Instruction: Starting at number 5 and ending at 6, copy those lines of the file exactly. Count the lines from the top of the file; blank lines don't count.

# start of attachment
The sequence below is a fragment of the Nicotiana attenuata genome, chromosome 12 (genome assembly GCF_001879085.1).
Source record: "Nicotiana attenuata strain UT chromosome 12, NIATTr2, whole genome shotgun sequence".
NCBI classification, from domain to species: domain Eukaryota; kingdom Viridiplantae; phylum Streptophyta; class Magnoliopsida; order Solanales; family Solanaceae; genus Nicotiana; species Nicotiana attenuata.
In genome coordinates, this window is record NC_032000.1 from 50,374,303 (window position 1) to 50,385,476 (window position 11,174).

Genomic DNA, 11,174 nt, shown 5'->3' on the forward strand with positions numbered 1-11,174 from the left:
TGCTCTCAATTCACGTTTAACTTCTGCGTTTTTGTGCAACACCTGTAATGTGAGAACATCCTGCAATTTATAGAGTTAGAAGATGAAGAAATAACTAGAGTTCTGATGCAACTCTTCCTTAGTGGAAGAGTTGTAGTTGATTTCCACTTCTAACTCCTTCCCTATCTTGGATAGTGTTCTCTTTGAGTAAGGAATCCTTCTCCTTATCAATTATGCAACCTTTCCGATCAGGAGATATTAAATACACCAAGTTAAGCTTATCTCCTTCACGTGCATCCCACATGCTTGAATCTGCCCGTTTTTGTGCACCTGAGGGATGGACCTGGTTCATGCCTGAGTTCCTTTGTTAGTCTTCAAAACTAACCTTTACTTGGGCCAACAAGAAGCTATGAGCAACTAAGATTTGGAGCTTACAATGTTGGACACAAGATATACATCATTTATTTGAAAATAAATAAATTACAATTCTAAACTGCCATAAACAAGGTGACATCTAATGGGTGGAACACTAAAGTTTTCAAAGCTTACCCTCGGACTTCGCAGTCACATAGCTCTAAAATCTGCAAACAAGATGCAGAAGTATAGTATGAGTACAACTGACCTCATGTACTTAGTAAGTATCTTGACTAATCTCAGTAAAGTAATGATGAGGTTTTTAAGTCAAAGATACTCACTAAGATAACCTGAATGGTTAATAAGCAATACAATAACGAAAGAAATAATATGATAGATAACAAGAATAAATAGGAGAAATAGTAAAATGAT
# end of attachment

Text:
Genomic DNA, 11,174 nt, shown 5'->3' on the forward strand with positions numbered 1-11,174 from the left:
TGCTCTCAATTCACGTTTAACTTCTGCGTTTTTGTGCAACACCTGTAATGTGAGAACATCCTGCAATTTATAGAGTTAGAAGATGAAGAAATAACTAGAGTTCTGATGCAACTCTTCCTTAGTGGAAGAGTTGTAGTTGATTTCCACTTCTAACTCCTTCCCTATCTTGGATAGTGTTCTCTTTGAGTAAGGAATCCTTCTCCTTATCAATTATGCAACCTTTCCGATCAGGAGATATTAAATACACCAAGTTAAGCTTATCTCCTTCACGTGCATCCCACATGCTTGAATCTGCCCGTTTTTGTGCACCTGAGGGATGGACCTGGTTCATGCCTGAGTTCCTTTGTTAGTCTTCAAAACTAACCTTTACTTGGGCCAACAAGAAGCTATGAGCAACTAAGATTTGGAGCTTACAATGTTGGACACAAGATATACATCATTTATTTGAAAATAAATAAATTACAATTCTAAACTGCCATAAACAAGGTGACATCTAATGGGTGGAACACTAAAGTTTTCAAAGCTTACCCTCGGACTTCGCAGTCACATAGCTCTAAAATCTGCAAACAAGATGCAGAAGTATAGTATGAGTACAACTGACCTCATGTACTTAGTAAGTATCTTGACTAATCTCAGTAAAGTAATGATGAGGTTTTTAAGTCAAAGATACTCACTAAGATAACCTGAATGGTTAATAAGCAATACAATAACGAAAGAAATAATATGATAGATAACAAGAATAAATAGGAGAAATAGTAAAATGAT